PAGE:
They Shoot Horses, Don't They?
19th May 2015
1930s America. LA. The land of opportunity. The place where dreams can come true. Except the Great Depression is biting hard and people are desperate and starving. They are grasping at straws, no matter how flimsy, just to stay alive, never mind keep their dreams alive. And against this desperation are the unscrupulous racketeers. Feeding off the desperation, the naivety, the need to follow a dream, the need to hope that there is one last break out there that will see them right, get them started on the road out of starvation and soup kitchens.
The Dance Marathon, an endurance event, staged for the entertainment of those who still have money to spend, with the lure of big prize money for those contestants who can stay the course. It draws in people from all over, from all walks of life, but all with one thing in common - the need to win, the need for the thousand dollar prize money to pull them out of the pit and set them on their true course, the need to realise their dream. And in LA the dream is the silver screen. Hollywood with it bright stars and glittering careers. An actress could get spotted by a film-maker. A young producer could get the funding for his first film. All they have to do is dance, and not stop.
The marathon is a cruel and gruelling event and the play is unrelenting in the portrayal of the hardships that the contestants must endure, not just the physical endurance but the mental and emotional. They start off hopeful and enthusiastic, but as the days wear on exhaustion takes hold, tension builds and tempers fray. We learn about the characters of the dancers - their backgrounds and their motivations. Everyone has a story: some are more honest than others.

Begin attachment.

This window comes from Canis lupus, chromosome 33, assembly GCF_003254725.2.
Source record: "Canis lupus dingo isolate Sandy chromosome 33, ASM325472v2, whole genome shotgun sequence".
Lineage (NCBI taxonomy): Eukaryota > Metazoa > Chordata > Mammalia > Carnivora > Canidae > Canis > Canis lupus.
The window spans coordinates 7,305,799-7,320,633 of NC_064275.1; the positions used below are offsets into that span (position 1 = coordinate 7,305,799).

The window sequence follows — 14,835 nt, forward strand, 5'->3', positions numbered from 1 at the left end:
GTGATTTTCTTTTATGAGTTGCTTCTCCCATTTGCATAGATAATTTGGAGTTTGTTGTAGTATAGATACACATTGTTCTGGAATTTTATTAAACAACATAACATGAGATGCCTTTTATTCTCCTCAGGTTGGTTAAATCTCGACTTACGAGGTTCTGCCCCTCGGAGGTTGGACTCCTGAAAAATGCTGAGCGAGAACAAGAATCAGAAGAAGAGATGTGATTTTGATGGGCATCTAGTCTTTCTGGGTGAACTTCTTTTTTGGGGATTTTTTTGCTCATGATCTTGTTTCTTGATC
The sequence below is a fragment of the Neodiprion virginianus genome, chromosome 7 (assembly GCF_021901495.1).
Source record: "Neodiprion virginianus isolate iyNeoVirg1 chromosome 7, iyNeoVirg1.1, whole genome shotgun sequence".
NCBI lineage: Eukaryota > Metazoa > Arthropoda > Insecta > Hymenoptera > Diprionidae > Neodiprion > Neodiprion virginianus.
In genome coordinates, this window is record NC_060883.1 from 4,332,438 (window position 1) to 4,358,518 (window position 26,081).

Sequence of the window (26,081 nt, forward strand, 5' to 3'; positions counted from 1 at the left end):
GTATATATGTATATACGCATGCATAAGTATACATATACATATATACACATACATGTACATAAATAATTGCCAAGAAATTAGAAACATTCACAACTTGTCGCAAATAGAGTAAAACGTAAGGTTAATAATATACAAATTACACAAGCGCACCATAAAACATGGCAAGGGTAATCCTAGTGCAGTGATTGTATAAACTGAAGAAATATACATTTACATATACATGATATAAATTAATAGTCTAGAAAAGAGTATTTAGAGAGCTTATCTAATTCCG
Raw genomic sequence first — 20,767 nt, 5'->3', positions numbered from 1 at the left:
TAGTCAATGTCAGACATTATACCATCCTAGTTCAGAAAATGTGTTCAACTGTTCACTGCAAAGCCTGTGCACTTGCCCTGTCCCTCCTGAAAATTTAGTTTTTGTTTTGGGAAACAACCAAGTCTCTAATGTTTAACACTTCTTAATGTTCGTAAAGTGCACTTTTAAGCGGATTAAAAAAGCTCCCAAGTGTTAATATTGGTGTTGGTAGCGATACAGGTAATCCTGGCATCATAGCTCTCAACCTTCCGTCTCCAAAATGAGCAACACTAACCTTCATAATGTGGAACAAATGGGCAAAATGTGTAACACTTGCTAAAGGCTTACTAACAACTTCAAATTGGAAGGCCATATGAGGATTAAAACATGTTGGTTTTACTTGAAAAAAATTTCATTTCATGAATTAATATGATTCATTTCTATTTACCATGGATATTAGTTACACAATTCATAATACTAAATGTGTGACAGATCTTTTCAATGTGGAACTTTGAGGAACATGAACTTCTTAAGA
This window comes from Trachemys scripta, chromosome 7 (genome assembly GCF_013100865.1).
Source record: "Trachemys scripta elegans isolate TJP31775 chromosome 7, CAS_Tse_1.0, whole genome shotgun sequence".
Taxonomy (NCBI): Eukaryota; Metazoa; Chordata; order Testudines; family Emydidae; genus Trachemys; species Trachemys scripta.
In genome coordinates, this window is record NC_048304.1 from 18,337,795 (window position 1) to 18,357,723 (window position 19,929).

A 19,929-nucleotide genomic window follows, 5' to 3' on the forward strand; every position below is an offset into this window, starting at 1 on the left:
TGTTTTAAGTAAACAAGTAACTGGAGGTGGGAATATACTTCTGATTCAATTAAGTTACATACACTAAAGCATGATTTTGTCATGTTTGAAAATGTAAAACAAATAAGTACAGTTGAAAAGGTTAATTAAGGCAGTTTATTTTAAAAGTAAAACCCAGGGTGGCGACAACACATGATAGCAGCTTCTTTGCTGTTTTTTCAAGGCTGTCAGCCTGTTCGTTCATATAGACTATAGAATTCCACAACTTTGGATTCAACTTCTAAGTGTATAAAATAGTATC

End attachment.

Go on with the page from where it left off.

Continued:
The set is a perfect depiction of a run down dance hall, complete with glitterball and live band playing. There are no scene changes - all the action happens in this one space as we watch each couple's hopes and dreams disintegrate as they are manipulated by the MC Rocky Gravo.
This is a powerful production with some excellent performances. It's almost unfair to pick out individuals, but Sarah Scott is outstanding as the tortured Gloria, desperate to get away from her past but knowing that she is never going to make it, Moira Valentine in sharp contrast as the sparky and determined Jackie, and Steve Robson as the obsequious, double dealing, unscrupulous Rocky Gravo, who keeps the story moving and the audience involved.
The only glitch on the first night was a problem with the sound, but to their credit the actors carried on through, and it was soon remedied and forgotten as the audience was drawn into the into the story.
this is an ambitious production - the cast list is 40 strong and most of them are on the stage at once - and it is a harrowing tale, with only the slightest glimmer of hope, but The People's Theatre team have produced a moving and powerful play and deserve full credit.
It plays until Saturday 23rd May, the impression it leaves will last much longer than that. Get down to the theatre to see it, don't wait to be put out of your misery, just remember, they shoot horses...